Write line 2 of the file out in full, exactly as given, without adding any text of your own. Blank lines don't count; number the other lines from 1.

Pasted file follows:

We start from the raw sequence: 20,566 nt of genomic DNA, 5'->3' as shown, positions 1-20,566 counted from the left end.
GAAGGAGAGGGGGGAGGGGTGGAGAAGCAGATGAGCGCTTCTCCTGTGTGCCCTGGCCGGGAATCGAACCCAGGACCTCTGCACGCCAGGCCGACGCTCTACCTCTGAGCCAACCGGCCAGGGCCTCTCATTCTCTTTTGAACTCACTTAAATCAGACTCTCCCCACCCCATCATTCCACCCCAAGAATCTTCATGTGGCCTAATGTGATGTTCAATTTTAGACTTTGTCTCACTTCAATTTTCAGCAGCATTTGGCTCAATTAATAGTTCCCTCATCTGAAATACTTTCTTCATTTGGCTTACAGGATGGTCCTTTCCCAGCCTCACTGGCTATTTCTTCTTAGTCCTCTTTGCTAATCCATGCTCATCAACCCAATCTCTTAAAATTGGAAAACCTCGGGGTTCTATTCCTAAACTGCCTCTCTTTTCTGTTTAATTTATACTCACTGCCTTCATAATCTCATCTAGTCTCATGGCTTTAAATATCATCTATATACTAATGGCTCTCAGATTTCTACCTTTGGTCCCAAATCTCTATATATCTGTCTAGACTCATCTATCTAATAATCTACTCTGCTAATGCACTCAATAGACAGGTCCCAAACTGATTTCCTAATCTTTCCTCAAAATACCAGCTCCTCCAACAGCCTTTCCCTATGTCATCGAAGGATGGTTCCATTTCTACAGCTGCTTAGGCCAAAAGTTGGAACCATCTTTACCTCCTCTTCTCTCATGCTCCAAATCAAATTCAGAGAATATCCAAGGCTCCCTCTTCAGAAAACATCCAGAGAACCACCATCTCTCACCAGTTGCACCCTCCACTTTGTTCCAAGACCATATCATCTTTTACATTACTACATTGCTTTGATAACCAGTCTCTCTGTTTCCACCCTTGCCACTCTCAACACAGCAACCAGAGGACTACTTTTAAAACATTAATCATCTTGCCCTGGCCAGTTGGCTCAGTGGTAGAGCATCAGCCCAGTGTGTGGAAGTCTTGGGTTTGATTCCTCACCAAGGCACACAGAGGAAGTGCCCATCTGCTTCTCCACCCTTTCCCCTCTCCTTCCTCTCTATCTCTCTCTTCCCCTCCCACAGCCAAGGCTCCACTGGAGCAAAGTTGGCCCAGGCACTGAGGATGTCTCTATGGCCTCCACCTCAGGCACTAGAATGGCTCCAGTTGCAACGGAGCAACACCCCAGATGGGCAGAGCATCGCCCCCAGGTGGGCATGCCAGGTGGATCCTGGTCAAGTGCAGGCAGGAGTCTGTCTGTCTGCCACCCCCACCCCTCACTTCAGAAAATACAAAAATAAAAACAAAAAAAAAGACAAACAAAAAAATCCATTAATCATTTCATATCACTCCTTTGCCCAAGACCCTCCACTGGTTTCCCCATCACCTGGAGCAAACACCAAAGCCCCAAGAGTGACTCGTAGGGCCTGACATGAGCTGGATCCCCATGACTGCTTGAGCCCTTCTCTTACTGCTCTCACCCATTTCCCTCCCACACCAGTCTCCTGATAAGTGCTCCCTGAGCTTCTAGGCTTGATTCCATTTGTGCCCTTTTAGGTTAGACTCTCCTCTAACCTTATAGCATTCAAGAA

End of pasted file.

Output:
GAAGGAGAGGGGGGAGGGGTGGAGAAGCAGATGAGCGCTTCTCCTGTGTGCCCTGGCCGGGAATCGAACCCAGGACCTCTGCACGCCAGGCCGACGCTCTACCTCTGAGCCAACCGGCCAGGGCCTCTCATTCTCTTTTGAACTCACTTAAATCAGACTCTCCCCACCCCATCATTCCACCCCAAGAATCTTCATGTGGCCTAATGTGATGTTCAATTTTAGACTTTGTCTCACTTCAATTTTCAGCAGCATTTGGCTCAATTAATAGTTCCCTCATCTGAAATACTTTCTTCATTTGGCTTACAGGATGGTCCTTTCCCAGCCTCACTGGCTATTTCTTCTTAGTCCTCTTTGCTAATCCATGCTCATCAACCCAATCTCTTAAAATTGGAAAACCTCGGGGTTCTATTCCTAAACTGCCTCTCTTTTCTGTTTAATTTATACTCACTGCCTTCATAATCTCATCTAGTCTCATGGCTTTAAATATCATCTATATACTAATGGCTCTCAGATTTCTACCTTTGGTCCCAAATCTCTATATATCTGTCTAGACTCATCTATCTAATAATCTACTCTGCTAATGCACTCAATAGACAGGTCCCAAACTGATTTCCTAATCTTTCCTCAAAATACCAGCTCCTCCAACAGCCTTTCCCTATGTCATCGAAGGATGGTTCCATTTCTACAGCTGCTTAGGCCAAAAGTTGGAACCATCTTTACCTCCTCTTCTCTCATGCTCCAAATCAAATTCAGAGAATATCCAAGGCTCCCTCTTCAGAAAACATCCAGAGAACCACCATCTCTCACCAGTTGCACCCTCCACTTTGTTCCAAGACCATATCATCTTTTACATTACTACATTGCTTTGATAACCAGTCTCTCTGTTTCCACCCTTGCCACTCTCAACACAGCAACCAGAGGACTACTTTTAAAACATTAATCATCTTGCCCTGGCCAGTTGGCTCAGTGGTAGAGCATCAGCCCAGTGTGTGGAAGTCTTGGGTTTGATTCCTCACCAAGGCACACAGAGGAAGTGCCCATCTGCTTCTCCACCCTTTCCCCTCTCCTTCCTCTCTATCTCTCTCTTCCCCTCCCACAGCCAAGGCTCCACTGGAGCAAAGTTGGCCCAGGCACTGAGGATGTCTCTATGGCCTCCACCTCAGGCACTAGAATGGCTCCAGTTGCAACGGAGCAACACCCCAGATGGGCAGAGCATCGCCCCCAGGTGGGCATGCCAGGTGGATCCTGGTCAAGTGCAGGCAGGAGTCTGTCTGTCTGCCACCCCCACCCCTCACTTCAGAAAATACAAAAATAAAAACAAAAAAAAAGACAAACAAAAAAATCCATTAATCATTTCATATCACTCCTTTGCCCAAGACCCTCCACTGGTTTCCCCATCACCTGGAGCAAACACCAAAGCCCCAAGAGTGACTCGTAGGGCCTGACATGAGCTGGATCCCCATGACTGCTTGAGCCCTTCTCTTACTGCTCTCACCCATTTCCCTCCCACACCAGTCTCCTGATAAGTGCTCCCTGAGCTTCTAGGCTTGATTCCATTTGTGCCCTTTTAGGTTAGACTCTCCTCTAACCTTATAGCATTCAAGAA